Turkish officials speaking on condition of anonymity reportedly described a gory killing. Among the items allegedly brought into the consulate by a suspected hit squad was a bonesaw.
Saudi officials insist Khashoggi left the building unharmed, though they haven't produced evidence to back their claims. Turkish employees working at the consulate were sent home on the afternoon of the alleged killing, and Saudi officials have claimed there is no security camera footage available to show Khashoggi leaving.
Reports say U.S. intelligence intercepted communications in which Saudi officials discussed a plot to lure Khashoggi back to the kingdom to detain him.
For his part, Trump indicated he believes Khashoggi may have been murdered.
"So far, it's looking a little like that," he said in a Fox News interview.
Experts believe such a scheme would have come at the direction of Mohammed bin Salman, or "MBS," the 33-year-old Saudi crown prince who generated global buzz for highly publicised reforms, including ending the ban on driving for women.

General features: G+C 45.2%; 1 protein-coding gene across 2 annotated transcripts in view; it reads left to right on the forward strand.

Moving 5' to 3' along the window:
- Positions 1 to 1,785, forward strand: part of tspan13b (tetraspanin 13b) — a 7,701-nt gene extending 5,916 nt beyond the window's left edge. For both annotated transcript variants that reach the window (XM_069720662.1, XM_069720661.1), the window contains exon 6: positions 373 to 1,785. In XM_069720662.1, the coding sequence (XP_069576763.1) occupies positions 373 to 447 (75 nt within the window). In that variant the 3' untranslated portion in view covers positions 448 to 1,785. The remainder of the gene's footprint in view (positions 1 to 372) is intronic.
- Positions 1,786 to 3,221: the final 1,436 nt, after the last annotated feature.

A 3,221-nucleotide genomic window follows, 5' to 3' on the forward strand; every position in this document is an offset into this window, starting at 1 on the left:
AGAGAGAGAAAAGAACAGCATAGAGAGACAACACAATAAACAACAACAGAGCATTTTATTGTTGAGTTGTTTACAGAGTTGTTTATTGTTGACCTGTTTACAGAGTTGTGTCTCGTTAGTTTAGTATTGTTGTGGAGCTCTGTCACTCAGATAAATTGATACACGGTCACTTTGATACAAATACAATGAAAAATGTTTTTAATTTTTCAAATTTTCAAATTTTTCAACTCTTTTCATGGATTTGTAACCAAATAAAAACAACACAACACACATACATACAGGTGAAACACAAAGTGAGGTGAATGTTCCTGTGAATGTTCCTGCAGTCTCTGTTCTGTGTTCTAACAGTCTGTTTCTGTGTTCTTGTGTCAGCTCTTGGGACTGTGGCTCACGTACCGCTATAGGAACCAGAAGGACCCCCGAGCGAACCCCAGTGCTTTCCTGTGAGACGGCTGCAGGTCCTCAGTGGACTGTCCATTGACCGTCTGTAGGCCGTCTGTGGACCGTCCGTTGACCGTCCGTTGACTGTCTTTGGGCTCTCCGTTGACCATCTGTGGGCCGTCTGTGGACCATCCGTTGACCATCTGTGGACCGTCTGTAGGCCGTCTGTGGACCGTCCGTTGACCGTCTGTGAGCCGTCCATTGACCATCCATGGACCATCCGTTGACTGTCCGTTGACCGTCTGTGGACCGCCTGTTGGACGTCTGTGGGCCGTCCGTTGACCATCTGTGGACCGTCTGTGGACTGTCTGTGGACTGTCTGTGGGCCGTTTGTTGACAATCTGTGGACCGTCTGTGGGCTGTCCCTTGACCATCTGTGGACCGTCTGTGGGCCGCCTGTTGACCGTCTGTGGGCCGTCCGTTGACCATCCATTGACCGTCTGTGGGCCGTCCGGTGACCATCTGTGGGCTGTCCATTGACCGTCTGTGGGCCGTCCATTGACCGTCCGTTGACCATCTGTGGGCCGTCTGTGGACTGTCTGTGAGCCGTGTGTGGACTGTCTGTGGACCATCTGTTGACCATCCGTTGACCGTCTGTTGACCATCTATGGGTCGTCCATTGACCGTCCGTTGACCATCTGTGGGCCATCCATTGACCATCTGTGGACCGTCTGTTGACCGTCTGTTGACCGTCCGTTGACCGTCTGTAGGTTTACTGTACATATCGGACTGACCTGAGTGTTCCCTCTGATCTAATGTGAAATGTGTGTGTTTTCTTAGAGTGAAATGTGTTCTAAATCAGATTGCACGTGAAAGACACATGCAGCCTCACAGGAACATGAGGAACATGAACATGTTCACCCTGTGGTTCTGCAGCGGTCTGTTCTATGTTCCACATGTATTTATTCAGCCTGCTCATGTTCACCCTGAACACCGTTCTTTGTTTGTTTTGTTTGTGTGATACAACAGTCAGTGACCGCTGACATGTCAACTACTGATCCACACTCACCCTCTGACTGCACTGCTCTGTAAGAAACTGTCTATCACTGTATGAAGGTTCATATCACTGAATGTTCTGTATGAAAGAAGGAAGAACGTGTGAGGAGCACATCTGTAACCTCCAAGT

Salman's self-described push for modernization helped him forge a kinship with Jared Kushner, and Trump's son-in-law staked his Mideast strategy largely on Salman's claims of being a bold regional reformer.
Critics say the young Saudi prince has an authoritarian streak. Last year, for example, amid claims of corruption, he ordered the imprisonment of prominent Saudi business figures and princes in Riyadh's Ritz-Carlton.
"The crown prince has been brilliant in many aspects. Eliminating the ban on women driving is a home run; an issue every American knew," said David Des Roches, a senior fellow at the Near East South Asia Center for Security Studies in Washington, D.C.